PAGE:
Ammonia/ nitrate

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Azedenkae

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So I should just do a large water change to get rid of those high nitrates and I’ll be good to go?
It depends on how you consider an aquarium cycled. If it's just a matter of an aquarium being able to process any amount of ammonia and nitrite, you're good. If it's the more traditional 2ppm ammonia per day consumed, then you just have to dose 2ppm and see if it goes to 0 within 24 hours.
 

ying yang

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Yeah but do people actually see it as lime green to say its 0.25? Because ive never seen it as it just milky yellow not lime green but i can see how some would think it not yellow like on card.im new saltwater but even freshwater people saying 0.25 also.i just never got it and ive become intrigued lately why?
I do notice if take test at night its deeper yellow in artificial light
 

Azedenkae

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I still dont get this api mainly always gives 0.25 amnonia reading.
0= milky yellow as it saltwater.
0.25= lime green.
I keep reading it all time but just dont get why always 0.25 amnonia?
Is it because 0= milky yellow and think it sort of going to lime or what ?
Serious question
My presumption is at some point there can always be some die-off/decomposition/metabolism that generates a constant amount of ammonia which causes the test to register something, i.e. '0.25' even if it's not quite 0.25.
 

ying yang

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What colour you see and what reading would you give amnonia ?
Seriously im proper intrigued
 

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ying yang

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Sorry codemaster if hijacked thread but sort of relavant ( possibly) .
My pic above i can see why some would say lime colour but it more yellow to my eyes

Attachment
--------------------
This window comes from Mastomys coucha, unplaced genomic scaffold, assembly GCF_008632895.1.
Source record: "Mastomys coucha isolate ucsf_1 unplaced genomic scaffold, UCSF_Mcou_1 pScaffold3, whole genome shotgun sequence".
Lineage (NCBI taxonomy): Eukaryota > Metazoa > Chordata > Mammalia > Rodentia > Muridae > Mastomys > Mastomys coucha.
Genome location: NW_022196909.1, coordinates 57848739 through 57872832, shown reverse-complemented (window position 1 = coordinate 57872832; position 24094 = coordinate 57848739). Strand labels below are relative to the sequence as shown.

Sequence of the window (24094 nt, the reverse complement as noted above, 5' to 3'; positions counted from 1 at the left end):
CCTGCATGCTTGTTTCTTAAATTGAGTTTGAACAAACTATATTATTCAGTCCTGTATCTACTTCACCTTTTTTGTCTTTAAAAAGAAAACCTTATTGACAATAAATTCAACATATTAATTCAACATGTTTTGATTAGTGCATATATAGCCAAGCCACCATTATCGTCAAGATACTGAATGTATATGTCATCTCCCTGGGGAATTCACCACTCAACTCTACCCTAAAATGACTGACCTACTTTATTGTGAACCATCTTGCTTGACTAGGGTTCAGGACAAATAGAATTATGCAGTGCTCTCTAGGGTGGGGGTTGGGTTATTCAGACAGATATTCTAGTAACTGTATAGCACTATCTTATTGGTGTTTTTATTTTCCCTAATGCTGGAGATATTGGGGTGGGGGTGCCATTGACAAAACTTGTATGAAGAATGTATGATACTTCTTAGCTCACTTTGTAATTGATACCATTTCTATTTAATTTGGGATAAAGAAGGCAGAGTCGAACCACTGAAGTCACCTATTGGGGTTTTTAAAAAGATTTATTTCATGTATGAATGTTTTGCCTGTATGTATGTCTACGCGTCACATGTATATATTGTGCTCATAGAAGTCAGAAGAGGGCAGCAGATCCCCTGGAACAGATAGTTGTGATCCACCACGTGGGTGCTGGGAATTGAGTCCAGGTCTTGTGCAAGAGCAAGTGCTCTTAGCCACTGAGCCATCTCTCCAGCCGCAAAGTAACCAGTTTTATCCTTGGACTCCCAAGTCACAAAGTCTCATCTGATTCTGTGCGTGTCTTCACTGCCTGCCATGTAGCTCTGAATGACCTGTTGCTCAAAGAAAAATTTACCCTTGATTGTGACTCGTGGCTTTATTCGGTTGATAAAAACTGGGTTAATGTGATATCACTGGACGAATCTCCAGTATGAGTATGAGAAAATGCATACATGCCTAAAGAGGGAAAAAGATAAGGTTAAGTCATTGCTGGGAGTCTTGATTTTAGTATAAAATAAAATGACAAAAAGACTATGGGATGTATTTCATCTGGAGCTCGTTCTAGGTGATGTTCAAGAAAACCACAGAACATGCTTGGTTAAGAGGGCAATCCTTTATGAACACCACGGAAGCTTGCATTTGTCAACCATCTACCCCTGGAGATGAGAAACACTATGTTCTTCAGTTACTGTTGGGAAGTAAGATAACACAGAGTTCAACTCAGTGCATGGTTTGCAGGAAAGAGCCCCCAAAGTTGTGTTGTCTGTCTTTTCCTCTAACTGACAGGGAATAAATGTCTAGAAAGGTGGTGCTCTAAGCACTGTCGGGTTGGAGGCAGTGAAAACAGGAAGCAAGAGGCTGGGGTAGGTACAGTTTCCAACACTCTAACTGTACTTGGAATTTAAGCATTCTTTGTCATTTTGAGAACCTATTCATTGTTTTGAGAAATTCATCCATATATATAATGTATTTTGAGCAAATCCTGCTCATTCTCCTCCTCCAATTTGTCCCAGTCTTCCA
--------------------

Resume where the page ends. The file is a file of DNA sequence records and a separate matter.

Edit: also i read hobby grade test kits are just that,they hobby grade so im thinking why change from api to another hobby grade test kit just to get a estimate.
You know what i may start my own thread to get to bottom of this as truly interested in it.
And see what people recomend as i do get some tests may be easier to read or more accurate etc.
Sorry codemaster i apoligise.got carried away lol
 

ying yang

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My presumption is at some point there can always be some die-off/decomposition/metabolism that generates a constant amount of ammonia which causes the test to register something, i.e. '0.25' even if it's not quite 0.25.
Yeah this makes sense in my eyes and often thought this as can there truly ever be a 0 amnonia in a aquarium with livestock? I think not so it doesnt show true colour yellow as it slightly above 0 so not 0 if get me.
But saltwater i prezume would make colour more hazy also.
Ok thanks just my curiousity got better of me ha ha
 
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It depends on how you consider an aquarium cycled. If it's just a matter of an aquarium being able to process any amount of ammonia and nitrite, you're good. If it's the more traditional 2ppm ammonia per day consumed, then you just have to dose 2ppm and see if it goes to 0 within 24 hours.
So should I do the 75 percent water change first and then dose ammonia or dose before water change? Also think I have to buy a different brand of ammonia test.
 
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Azedenkae

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Yeah this makes sense in my eyes and often thought this as can there truly ever be a 0 amnonia in a aquarium with livestock? I think not so it doesnt show true colour yellow as it slightly above 0 so not 0 if get me.
But saltwater i prezume would make colour more hazy also.
Ok thanks just my curiousity got better of me ha ha